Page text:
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Short interview with Steve Print E-mail
Friday, 18 August 2006

Steve speaks to the Chicago Sun-Times about the band's music.


SE Weekend

HD Speaking with. . . Steve Kilbey

BY Jeff Elbel

CR Special to The Chicago Sun-Times

WC 410 words

PD 18 August 2006

SN Chicago Sun-Times


ED Final


LA English

CY (c) 2006 Chicago Sun Times. Provided by ProQuest Information and Learning. All rights reserved.


Eight albums into a career as underground heroes, the Church had a surprise hit with "Under the Milky Way" from 1988's "Starfish" LP. Though the band never repeated its chart success, it has steadily stretched the boundaries of its heady, psychedelic pop sound. "Uninvited, Like the Clouds" is the Sydney, Australia-based foursome's 18th studio album. Tonight, the group brings its mixture of Byrds-like jangle and Pink Floyd gravity to Park West, with Rob Dickinson of The Catherine Wheel opening.

Q. Is touring a burden after 26 years, or is it something you relish?



A. The thing I most enjoy about traveling is collecting phrases and feelings to draw on later. I like to sit in the back of the car, see the country and think about the people I meet. I'm like a whale swimming through the ocean straining krill through its membranes. I'm still looking for stuff to write about.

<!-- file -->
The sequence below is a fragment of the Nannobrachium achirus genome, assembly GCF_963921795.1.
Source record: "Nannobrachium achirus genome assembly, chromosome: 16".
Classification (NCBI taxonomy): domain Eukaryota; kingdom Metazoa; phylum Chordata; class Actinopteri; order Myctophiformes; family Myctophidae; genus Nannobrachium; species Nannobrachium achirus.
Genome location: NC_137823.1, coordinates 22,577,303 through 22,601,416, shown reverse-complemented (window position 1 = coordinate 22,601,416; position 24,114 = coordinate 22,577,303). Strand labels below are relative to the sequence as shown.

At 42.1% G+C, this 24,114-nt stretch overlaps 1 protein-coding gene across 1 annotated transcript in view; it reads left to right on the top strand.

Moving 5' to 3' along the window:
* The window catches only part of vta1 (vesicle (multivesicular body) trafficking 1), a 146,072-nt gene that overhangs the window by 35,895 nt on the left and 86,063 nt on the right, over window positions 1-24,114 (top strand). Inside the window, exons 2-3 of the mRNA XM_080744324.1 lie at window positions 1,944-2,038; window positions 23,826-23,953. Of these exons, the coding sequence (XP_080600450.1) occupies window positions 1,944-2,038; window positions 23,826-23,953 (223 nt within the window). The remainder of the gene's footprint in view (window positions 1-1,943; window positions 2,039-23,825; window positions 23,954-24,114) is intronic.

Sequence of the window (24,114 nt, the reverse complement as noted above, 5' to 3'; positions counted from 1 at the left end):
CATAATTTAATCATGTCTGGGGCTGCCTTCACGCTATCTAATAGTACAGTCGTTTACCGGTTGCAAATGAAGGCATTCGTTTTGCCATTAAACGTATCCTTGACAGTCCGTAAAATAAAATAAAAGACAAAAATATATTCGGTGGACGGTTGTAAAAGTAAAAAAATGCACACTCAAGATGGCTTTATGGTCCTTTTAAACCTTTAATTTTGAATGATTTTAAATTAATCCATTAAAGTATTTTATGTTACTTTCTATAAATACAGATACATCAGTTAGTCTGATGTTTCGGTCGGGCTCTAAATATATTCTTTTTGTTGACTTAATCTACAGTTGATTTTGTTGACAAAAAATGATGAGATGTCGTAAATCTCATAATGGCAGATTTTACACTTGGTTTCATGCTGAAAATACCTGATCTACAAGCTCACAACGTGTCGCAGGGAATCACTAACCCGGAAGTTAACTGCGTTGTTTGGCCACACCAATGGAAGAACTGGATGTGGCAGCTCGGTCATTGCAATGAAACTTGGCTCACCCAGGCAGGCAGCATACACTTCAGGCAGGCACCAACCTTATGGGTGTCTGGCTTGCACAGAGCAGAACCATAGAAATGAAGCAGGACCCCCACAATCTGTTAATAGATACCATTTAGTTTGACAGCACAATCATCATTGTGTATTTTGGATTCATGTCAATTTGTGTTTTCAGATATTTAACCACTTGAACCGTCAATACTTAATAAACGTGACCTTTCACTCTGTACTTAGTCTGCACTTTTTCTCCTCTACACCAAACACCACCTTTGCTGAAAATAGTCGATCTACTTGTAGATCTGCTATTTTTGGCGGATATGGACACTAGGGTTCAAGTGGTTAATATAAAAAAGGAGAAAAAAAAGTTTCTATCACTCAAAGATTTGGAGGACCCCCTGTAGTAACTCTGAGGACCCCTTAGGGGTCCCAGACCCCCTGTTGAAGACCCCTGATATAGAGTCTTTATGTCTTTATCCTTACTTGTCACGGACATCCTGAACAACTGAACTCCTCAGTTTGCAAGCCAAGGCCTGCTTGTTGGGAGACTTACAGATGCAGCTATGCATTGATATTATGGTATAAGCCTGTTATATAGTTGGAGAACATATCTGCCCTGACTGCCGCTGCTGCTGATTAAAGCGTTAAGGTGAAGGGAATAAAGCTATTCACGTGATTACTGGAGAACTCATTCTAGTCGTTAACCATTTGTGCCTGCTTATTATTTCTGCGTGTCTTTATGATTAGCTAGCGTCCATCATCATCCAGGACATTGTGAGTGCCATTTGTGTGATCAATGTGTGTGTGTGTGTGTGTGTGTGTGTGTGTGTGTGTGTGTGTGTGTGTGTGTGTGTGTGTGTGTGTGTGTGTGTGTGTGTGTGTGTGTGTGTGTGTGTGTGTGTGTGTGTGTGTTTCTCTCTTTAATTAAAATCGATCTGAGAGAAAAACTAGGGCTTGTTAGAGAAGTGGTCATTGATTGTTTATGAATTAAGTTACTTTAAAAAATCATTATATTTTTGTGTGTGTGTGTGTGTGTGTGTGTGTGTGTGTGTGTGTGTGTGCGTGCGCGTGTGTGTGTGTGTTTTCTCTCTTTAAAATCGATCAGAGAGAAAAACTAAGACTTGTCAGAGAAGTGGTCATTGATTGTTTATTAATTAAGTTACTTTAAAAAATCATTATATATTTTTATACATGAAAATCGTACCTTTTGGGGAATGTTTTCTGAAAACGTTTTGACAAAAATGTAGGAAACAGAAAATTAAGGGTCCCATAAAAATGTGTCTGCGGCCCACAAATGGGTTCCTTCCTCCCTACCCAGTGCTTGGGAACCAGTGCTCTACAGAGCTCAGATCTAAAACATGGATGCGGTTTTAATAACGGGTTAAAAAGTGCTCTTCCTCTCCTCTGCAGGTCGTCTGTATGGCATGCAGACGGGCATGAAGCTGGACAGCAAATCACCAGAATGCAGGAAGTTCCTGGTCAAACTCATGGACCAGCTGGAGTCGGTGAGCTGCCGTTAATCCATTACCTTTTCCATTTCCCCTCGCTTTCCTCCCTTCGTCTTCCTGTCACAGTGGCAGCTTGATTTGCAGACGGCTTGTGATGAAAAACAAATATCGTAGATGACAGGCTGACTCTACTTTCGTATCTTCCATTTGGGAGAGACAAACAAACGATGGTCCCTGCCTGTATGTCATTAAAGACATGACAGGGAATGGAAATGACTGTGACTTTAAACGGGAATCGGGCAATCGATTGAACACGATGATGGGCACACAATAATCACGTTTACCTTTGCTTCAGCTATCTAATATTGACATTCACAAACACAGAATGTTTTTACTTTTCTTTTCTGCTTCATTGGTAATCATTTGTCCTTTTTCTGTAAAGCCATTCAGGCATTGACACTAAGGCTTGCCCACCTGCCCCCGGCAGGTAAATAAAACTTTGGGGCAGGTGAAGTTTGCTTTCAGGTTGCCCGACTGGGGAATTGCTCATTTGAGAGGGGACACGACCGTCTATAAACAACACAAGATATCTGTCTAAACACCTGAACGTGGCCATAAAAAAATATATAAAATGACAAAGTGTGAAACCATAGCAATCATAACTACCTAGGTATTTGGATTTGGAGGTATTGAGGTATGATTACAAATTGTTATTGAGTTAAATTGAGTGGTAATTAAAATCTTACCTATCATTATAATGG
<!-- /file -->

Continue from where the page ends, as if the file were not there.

Q. In March, you performed "Under the Milky Way" with an orchestra before a worldwide audience at the Commonwealth Games. Does that experience breathe new life into an old song?

A. I've always liked "Under the Milky Way." It seemed like an introduction, leading people to our other songs. And the opportunity to play with the Melbourne Symphony Orchestra was simply too good to miss. Our earlier hit, "The Unguarded Moment," had been the only song people in Australia wanted to hear. If I had to be represented by one song, I'd rather it was "Under the Milky Way." But we're playing "Unguarded Moment" again now, just for the hell of it.

Q. Your popular blog ( provides a forum for your frankest thoughts. Do you intentionally filter political opinion from Church music?

A. I think the Church's manifesto keeps obvious politics out. We're trying to deal in more abstract, ambiguous terms. If you write a song that says, "I don't like Dick Cheney," in five years time when George Bush is no longer president, the song is irrelevant. Having songs about political topics can be like the newspapers. You read them one day, and throw them away the next. A song that's a bit vague can keep you coming back for years.

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- 8 tonight

- Park West, 322 W. Armitage

- Tickets, $25

- (773) 929-1322

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